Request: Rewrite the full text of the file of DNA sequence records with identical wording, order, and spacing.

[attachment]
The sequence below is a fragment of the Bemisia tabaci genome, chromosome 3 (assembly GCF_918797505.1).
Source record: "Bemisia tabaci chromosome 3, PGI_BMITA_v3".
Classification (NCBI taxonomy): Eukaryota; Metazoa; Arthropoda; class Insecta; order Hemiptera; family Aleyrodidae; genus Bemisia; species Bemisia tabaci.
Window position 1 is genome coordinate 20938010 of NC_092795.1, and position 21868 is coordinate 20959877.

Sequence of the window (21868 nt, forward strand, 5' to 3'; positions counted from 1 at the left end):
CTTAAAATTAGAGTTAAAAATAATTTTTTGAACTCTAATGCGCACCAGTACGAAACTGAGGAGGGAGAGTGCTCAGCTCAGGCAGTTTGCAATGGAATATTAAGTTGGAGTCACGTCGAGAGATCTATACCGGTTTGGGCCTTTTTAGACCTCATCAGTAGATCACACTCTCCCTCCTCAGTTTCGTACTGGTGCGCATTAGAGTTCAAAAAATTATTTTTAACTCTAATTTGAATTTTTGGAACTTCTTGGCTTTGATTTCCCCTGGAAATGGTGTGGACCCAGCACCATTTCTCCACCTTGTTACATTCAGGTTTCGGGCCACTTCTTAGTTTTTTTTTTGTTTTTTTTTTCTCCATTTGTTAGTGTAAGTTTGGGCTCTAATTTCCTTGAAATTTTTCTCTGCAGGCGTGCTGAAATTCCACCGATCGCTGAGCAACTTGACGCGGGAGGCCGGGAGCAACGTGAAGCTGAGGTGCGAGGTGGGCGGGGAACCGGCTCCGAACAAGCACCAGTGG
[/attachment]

The sequence below is a fragment of the Bemisia tabaci genome, chromosome 3 (assembly GCF_918797505.1).
Source record: "Bemisia tabaci chromosome 3, PGI_BMITA_v3".
Classification (NCBI taxonomy): Eukaryota; Metazoa; Arthropoda; class Insecta; order Hemiptera; family Aleyrodidae; genus Bemisia; species Bemisia tabaci.
Window position 1 is genome coordinate 20938010 of NC_092795.1, and position 21868 is coordinate 20959877.

Sequence of the window (21868 nt, forward strand, 5' to 3'; positions counted from 1 at the left end):
CTTAAAATTAGAGTTAAAAATAATTTTTTGAACTCTAATGCGCACCAGTACGAAACTGAGGAGGGAGAGTGCTCAGCTCAGGCAGTTTGCAATGGAATATTAAGTTGGAGTCACGTCGAGAGATCTATACCGGTTTGGGCCTTTTTAGACCTCATCAGTAGATCACACTCTCCCTCCTCAGTTTCGTACTGGTGCGCATTAGAGTTCAAAAAATTATTTTTAACTCTAATTTGAATTTTTGGAACTTCTTGGCTTTGATTTCCCCTGGAAATGGTGTGGACCCAGCACCATTTCTCCACCTTGTTACATTCAGGTTTCGGGCCACTTCTTAGTTTTTTTTTTGTTTTTTTTTTCTCCATTTGTTAGTGTAAGTTTGGGCTCTAATTTCCTTGAAATTTTTCTCTGCAGGCGTGCTGAAATTCCACCGATCGCTGAGCAACTTGACGCGGGAGGCCGGGAGCAACGTGAAGCTGAGGTGCGAGGTGGGCGGGGAACCGGCTCCGAACAAGCACCAGTGG